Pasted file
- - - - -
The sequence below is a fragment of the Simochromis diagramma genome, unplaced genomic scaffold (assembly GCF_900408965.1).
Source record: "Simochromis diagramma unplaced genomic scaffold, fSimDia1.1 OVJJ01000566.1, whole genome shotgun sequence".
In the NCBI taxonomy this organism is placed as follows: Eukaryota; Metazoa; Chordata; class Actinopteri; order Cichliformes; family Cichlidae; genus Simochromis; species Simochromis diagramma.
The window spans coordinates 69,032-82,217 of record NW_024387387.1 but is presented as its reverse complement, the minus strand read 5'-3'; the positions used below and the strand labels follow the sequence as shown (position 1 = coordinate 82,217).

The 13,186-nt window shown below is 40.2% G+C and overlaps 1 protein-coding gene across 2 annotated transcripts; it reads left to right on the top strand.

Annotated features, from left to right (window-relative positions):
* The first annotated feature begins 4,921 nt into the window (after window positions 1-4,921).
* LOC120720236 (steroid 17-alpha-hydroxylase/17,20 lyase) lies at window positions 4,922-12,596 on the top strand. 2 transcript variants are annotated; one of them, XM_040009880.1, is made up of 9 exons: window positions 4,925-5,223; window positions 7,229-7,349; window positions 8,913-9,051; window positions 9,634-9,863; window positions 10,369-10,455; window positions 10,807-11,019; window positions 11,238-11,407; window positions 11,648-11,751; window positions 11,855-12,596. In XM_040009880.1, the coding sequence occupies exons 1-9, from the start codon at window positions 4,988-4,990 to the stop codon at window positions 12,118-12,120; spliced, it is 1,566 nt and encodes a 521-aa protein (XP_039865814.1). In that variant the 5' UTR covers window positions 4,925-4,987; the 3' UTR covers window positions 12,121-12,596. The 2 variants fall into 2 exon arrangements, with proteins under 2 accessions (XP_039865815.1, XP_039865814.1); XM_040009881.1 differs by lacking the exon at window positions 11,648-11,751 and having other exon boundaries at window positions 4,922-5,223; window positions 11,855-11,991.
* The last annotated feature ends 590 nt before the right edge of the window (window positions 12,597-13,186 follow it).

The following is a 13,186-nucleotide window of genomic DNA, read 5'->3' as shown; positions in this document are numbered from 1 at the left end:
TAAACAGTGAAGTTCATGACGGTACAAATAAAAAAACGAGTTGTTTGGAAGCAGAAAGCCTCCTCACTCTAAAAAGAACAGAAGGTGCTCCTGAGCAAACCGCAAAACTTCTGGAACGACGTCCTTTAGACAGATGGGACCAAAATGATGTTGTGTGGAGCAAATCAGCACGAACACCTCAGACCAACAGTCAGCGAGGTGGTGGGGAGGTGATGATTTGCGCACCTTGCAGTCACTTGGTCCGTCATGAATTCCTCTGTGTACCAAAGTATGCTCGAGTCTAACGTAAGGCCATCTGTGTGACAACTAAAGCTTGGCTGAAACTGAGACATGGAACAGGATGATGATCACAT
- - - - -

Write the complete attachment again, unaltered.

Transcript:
The sequence below is a fragment of the Simochromis diagramma genome, unplaced genomic scaffold (assembly GCF_900408965.1).
Source record: "Simochromis diagramma unplaced genomic scaffold, fSimDia1.1 OVJJ01000566.1, whole genome shotgun sequence".
In the NCBI taxonomy this organism is placed as follows: Eukaryota; Metazoa; Chordata; class Actinopteri; order Cichliformes; family Cichlidae; genus Simochromis; species Simochromis diagramma.
The window spans coordinates 69,032-82,217 of record NW_024387387.1 but is presented as its reverse complement, the minus strand read 5'-3'; the positions used below and the strand labels follow the sequence as shown (position 1 = coordinate 82,217).

The 13,186-nt window shown below is 40.2% G+C and overlaps 1 protein-coding gene across 2 annotated transcripts; it reads left to right on the top strand.

Annotated features, from left to right (window-relative positions):
* The first annotated feature begins 4,921 nt into the window (after window positions 1-4,921).
* LOC120720236 (steroid 17-alpha-hydroxylase/17,20 lyase) lies at window positions 4,922-12,596 on the top strand. 2 transcript variants are annotated; one of them, XM_040009880.1, is made up of 9 exons: window positions 4,925-5,223; window positions 7,229-7,349; window positions 8,913-9,051; window positions 9,634-9,863; window positions 10,369-10,455; window positions 10,807-11,019; window positions 11,238-11,407; window positions 11,648-11,751; window positions 11,855-12,596. In XM_040009880.1, the coding sequence occupies exons 1-9, from the start codon at window positions 4,988-4,990 to the stop codon at window positions 12,118-12,120; spliced, it is 1,566 nt and encodes a 521-aa protein (XP_039865814.1). In that variant the 5' UTR covers window positions 4,925-4,987; the 3' UTR covers window positions 12,121-12,596. The 2 variants fall into 2 exon arrangements, with proteins under 2 accessions (XP_039865815.1, XP_039865814.1); XM_040009881.1 differs by lacking the exon at window positions 11,648-11,751 and having other exon boundaries at window positions 4,922-5,223; window positions 11,855-11,991.
* The last annotated feature ends 590 nt before the right edge of the window (window positions 12,597-13,186 follow it).

The following is a 13,186-nucleotide window of genomic DNA, read 5'->3' as shown; positions in this document are numbered from 1 at the left end:
TAAACAGTGAAGTTCATGACGGTACAAATAAAAAAACGAGTTGTTTGGAAGCAGAAAGCCTCCTCACTCTAAAAAGAACAGAAGGTGCTCCTGAGCAAACCGCAAAACTTCTGGAACGACGTCCTTTAGACAGATGGGACCAAAATGATGTTGTGTGGAGCAAATCAGCACGAACACCTCAGACCAACAGTCAGCGAGGTGGTGGGGAGGTGATGATTTGCGCACCTTGCAGTCACTTGGTCCGTCATGAATTCCTCTGTGTACCAAAGTATGCTCGAGTCTAACGTAAGGCCATCTGTGTGACAACTAAAGCTTGGCTGAAACTGAGACATGGAACAGGATGATGATCACAT